FIG. 4 is a flowchart of a preferred method of dynamically constructing an executable computer program in the method of FIG. 3.

FIG. 5 is a schematic block diagram of a typical module in accordance with a preferred embodiment of the invention.

FIG. 6 is a process flow diagram for typical module operations in accordance with a preferred embodiment of the invention.

DETAILED DESCRIPTION OF PREFERRED EMBODIMENTS OF THE INVENTION

FIG. 1 is a schematic block diagram of a preferred system for dynamically constructing an executable computer program. Illustrated is a host computer system 1 having an operating system kernel 10 which comprises a system initializer 12 and a module manager 14. The system initializer 12 and the module manager 14 are employed to construct an application software program 20 from a plurality of modules 24. In a particular preferred embodiment of the invention, the application software program 20 is a server-based on-line analytical processing (OLAP) program.

Embodiments of the invention preferably take the form of computer executable instructions embedded in a computer-readable format on a CD-ROM, floppy disk or hard disk, or another computer-readable distribution medium. These instructions are executed by one or more processors (not shown) to implement the system software and OLAP software. A particular embodiment of the invention is commercially available as Express Server, Version 6.0, from Oracle Corporation.

The system initializer 12 is automatically executed once the kernel 10 is established on the host computer 1. The initializer 12 responds to configuration information from a configuration file 30 which has been created by a system administrator. The configuration file 30 lists all relevant modules 24 making up the application software program 20 and where the module files are located on disk. The system initializer 12 reads the configuration information and loads the modules that make up the application software program 20 into memory.

Once the modules 24 are loaded, the module manager 14 is executed to dynamically construct the modules into an operational set of code (i.e., the application software 20) by performing a number of different functions. The module manager 14 creates and maintains a module database 40 and an interface database 45. The module database 40 is essentially a list, derived from the configuration file 30, of all the modules 24 making up the application software program 20. The module manager 14 calls each of the modules to register each of the interfaces that the module supports into an interface database 45. Information that is registered includes the name of the interface and the pointer to the interface.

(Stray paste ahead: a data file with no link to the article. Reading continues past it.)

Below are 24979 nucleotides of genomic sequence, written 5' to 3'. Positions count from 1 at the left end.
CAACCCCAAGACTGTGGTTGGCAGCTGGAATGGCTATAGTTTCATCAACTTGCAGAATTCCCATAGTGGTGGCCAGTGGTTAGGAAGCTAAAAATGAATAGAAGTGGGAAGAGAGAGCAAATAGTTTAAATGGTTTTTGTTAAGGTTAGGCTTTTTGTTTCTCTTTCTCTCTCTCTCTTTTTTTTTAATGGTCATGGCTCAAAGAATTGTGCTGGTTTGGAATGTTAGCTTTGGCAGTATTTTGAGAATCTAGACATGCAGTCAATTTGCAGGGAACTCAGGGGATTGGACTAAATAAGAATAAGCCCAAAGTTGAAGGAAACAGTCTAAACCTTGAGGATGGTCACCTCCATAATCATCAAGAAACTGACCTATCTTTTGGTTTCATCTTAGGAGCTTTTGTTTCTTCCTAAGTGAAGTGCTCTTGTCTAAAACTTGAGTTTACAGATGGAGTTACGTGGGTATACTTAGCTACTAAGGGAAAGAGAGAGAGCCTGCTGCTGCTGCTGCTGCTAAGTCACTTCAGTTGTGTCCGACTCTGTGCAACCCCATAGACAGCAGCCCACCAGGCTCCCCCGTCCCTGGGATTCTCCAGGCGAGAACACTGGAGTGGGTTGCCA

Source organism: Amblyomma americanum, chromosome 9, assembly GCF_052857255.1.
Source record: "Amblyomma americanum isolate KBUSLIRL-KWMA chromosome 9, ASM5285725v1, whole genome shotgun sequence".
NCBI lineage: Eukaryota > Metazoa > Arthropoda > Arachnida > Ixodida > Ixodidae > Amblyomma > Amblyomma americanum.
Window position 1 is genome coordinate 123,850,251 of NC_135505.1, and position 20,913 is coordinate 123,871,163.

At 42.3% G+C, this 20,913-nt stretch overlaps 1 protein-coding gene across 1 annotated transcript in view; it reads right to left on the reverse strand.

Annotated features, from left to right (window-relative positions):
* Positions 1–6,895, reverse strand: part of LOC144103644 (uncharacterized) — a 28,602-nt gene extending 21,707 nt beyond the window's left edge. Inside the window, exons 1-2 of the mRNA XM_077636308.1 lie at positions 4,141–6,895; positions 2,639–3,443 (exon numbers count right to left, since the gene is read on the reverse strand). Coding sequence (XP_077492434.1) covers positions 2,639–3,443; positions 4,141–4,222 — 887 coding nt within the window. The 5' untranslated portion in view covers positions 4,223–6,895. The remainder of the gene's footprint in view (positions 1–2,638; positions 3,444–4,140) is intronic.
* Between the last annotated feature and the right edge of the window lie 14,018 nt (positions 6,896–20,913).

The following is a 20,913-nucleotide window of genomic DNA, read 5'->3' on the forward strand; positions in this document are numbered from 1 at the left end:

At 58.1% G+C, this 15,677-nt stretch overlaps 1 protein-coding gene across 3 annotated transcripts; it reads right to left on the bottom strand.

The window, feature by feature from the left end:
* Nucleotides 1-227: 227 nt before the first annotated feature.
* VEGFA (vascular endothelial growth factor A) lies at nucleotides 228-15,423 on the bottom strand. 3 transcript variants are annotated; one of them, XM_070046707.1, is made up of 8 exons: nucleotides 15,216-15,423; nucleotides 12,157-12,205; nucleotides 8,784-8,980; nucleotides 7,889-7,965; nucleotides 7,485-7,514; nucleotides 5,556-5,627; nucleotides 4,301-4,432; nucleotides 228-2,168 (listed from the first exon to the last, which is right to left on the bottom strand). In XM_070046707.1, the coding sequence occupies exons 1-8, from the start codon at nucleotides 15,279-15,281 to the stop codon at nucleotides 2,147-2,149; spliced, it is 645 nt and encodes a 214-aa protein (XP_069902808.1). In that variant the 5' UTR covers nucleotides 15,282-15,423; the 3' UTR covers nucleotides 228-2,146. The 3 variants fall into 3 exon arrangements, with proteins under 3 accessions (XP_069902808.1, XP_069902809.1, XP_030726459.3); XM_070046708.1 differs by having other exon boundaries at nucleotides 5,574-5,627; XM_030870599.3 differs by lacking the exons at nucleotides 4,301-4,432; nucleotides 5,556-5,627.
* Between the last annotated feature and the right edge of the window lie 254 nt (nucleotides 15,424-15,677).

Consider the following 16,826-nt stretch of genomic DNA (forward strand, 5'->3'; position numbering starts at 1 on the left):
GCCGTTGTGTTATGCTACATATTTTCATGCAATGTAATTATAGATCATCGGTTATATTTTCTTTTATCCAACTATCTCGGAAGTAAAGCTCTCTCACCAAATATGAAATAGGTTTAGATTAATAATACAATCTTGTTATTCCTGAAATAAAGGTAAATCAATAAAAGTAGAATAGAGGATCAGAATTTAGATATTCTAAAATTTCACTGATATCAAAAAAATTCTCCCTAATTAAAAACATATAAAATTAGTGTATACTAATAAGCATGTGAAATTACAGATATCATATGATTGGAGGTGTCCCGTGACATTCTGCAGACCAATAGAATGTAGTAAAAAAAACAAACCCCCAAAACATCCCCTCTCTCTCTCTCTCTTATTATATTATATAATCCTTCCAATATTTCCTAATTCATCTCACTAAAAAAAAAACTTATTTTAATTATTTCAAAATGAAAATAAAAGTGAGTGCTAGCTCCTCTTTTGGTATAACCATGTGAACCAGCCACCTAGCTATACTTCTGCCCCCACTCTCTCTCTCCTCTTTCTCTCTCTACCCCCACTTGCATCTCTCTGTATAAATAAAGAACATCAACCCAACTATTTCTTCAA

As the term is used herein, a module is a subset of object files and functionality that are linked together. Each module has a bootstrapping entry point or an exportable method called modMain. A module is preferably dynamically loadable and can be included in a function library with an entry point.

Each module also provides at least one interface for services. An interface provides a binary contact point between a supplier method and a consumer method. These complete interfaces are registered with the central interface database 45. Each module and interface is identified using a burned-in, universally unique identifiers (UUID). Typically, each module references one or more interfaces registered by other modules via the interface database 45. The modules can also provide a mechanism to dynamically cope with missing interfaces in the code image. Modules support standard callback interfaces for all management functions.